Time for new characters to commandeer centre stage

Shefflin, Cooper and Neymar cast long shadows from which fledgling heroes must emerge

 Colm Cooper’s role with Kerry has been embraced by James O’Donoghue. Photograph: Donall Farmer/Inpho

Colm Cooper’s role with Kerry has been embraced by James O’Donoghue. Photograph: Donall Farmer/Inpho

Tue, Jul 8, 2014, 13:36

My colleague Ken Early suggested in the Irish Times yesterday that, as far as the Brazilian media were concerned, the injury to Neymar which has ruled him out of the rest of the World Cup was the worst thing to ever happen to the country.

Neymar is not just the best player on the Brazilian team. He is the face of the entire squad, the sole creative driving force, the first name you think of when you talk about the team. What’s been extraordinary has been the serene way in which he’s handled all that pressure for the last three weeks.

If a nation of 200 million people can put all their trust in one man, then you would think that the best footballer and hurler to come out of Kerry and Kilkenny in the last 20 years would be able to handle whatever extra attention comes their way.

Colm Cooper and Henry Shefflin have successfully borne the expectation of their respective counties over the course of their careers, and the serene way that they’ve handled that pressure, hints at an inner steel; it has made them the main men in their chosen codes, both locally and nationally.

Brazil have a World Cup to win now, without Neymar. And this weekend Kerry and Kilkenny had provincial finals to win, without their talisman. Brazil will hope that their players react in the same way as the Kerry team did. In Cooper’s absence, everyone raised their game.

James O’Donoghue realised he had to step up and become Kerry’s main man. He had an injury coming into the game, he was a little short of match practice, and he surely felt that he would be targeted by a Cork defence that would previously have been saving all their attention for Cooper.

Whether he thought about it on a conscious level or not, O’Donoghue knew none of that mattered. It couldn’t ever matter to Cooper that he was tightly marked, or that his preparation may have been undercooked or hampered in any way. When he took the field for Kerry, he had to perform. No excuses.

To respond in the way that he did, by hitting 0-10, with eight points from play, was beyond even O’Donoghue’s wildest dreams I’m sure but that doesn’t set a bar for him to try and reach every time he plays for Kerry now – Cooper set that bar pretty high twelve years ago, and O’Donoghue knows that’s the level he has to aspire to.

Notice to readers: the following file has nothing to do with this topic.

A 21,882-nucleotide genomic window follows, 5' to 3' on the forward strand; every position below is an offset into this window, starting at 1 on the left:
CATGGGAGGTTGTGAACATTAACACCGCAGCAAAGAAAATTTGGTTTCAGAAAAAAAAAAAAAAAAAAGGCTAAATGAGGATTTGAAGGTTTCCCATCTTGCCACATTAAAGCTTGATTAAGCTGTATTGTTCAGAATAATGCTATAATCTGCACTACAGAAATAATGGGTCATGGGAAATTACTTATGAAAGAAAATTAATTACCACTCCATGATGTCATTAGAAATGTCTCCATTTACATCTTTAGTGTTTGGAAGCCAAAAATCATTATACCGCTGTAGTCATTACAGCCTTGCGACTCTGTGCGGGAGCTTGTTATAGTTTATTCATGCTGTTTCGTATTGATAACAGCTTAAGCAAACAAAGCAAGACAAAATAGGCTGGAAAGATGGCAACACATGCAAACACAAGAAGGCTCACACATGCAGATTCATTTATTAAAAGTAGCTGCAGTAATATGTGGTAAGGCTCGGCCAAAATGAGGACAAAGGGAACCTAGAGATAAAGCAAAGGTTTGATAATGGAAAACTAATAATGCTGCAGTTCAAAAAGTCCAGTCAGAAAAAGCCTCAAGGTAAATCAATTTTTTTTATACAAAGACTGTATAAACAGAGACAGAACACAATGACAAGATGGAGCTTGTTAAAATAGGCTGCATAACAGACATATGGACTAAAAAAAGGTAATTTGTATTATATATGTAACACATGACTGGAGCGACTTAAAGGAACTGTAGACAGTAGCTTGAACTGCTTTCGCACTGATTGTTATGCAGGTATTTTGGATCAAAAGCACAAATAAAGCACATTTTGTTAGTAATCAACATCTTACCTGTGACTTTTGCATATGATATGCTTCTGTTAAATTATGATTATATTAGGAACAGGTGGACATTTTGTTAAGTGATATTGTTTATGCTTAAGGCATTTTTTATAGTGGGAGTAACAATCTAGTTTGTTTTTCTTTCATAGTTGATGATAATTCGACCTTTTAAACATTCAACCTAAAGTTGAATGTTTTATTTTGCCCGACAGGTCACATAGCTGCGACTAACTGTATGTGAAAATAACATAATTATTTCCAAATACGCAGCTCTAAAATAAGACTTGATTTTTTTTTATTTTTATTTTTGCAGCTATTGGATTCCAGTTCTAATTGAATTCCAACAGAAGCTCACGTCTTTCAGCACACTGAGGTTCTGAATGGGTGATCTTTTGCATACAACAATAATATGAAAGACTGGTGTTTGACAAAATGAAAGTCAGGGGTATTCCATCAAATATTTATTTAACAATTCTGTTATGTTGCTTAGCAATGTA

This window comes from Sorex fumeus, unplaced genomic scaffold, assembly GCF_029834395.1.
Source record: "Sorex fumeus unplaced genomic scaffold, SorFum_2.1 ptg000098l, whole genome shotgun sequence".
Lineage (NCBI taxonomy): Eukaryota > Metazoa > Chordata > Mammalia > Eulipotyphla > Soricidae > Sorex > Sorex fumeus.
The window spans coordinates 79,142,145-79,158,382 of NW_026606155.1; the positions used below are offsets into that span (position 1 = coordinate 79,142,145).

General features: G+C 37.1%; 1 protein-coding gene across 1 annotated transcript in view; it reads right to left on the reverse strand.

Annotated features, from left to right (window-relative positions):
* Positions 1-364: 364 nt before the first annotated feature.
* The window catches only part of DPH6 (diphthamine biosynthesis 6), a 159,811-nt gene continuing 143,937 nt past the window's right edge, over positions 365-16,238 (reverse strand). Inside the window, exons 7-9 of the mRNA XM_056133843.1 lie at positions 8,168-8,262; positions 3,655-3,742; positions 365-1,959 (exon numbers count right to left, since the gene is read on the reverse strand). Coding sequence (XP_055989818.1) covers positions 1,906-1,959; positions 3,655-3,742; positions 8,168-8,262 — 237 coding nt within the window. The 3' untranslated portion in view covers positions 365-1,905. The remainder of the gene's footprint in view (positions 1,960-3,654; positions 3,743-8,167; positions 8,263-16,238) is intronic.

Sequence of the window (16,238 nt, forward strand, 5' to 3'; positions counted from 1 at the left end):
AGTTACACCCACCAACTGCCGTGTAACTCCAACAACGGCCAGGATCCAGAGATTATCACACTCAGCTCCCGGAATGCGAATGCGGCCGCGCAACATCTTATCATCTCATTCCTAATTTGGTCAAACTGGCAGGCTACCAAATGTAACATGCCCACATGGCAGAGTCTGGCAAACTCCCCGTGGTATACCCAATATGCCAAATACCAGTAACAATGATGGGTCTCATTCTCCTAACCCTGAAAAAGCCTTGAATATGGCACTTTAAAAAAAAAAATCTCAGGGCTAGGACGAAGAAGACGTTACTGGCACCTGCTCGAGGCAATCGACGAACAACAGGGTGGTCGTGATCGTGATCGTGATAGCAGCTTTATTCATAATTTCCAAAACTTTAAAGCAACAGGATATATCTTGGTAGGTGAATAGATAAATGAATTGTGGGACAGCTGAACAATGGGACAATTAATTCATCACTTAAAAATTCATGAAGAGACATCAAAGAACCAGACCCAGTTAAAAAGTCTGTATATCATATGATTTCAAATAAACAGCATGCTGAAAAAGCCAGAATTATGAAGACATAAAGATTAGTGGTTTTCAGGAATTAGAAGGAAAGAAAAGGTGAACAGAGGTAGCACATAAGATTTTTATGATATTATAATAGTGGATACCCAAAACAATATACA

For Kilkenny it’s a slightly different situation. Shefflin is still around, of course, and they have had the luxury in recent weeks of being able to introduce Shefflin at key moments towards the end of the game, most notably when he hit that last minute point against Galway that looked to have won it for them the first day in Tullamore.

In 2012, Kilkenny were hopelessly dependent on Shefflin. At the time, with Shefflin heading for his ninth All-Ireland medal, it was crazy that Kilkenny were depending on him more that year than perhaps they had ever previously done.

The idea surely when you win nine All-Ireland medals is that you’re good enough to be the decisive factor in the first five or six, and that your team-mates win you the last three.

Shefflin inverted that completely – looking back from the vantage point of the 2012 All-Ireland final replay, the longer he went on, the more important he seemed to get.

They looked a tired team throughout the championship last year, and an injury-hit Shefflin in the end wasn’t able to pull them through as he had been able to 12 months before.

Kilkenny have had plenty of big characters in the backline over the years, but from midfield up, Shefflin was the sun, and the supporting cast were the moon – capable of illuminating an occasion from time to time, but it was a reflected light they were shining.

Did Shefflin’s red card against Cork last July finally bring it home to these Kilkenny players that they were at some stage going to have to live life without him? Either way, Richie Hogan, Colin Fennelly and TJ Reid in particular have stepped up to the challenge.

Reid is a clubmate of Shefflin’s in Ballyhale, and so has spent his entire career operating in his shadow. The idea out there may be of Reid as a callow youth, thrust into the spotlight... but this is the thing about this Kilkenny team.

Reid is 26 years old. Richie Power is 28. Eoin Larkin is 30 next week. They have spent their whole careers being second (or third, or fourth...) banana to Shefflin.

For TJ Reid, and for James O’Donoghue, and for Willian or Ramires or Hulk 6000 miles away, the time has come to step out from the shadows and take on the mantle of being the main man – three communities hopelessly in love with their sports, demand it.

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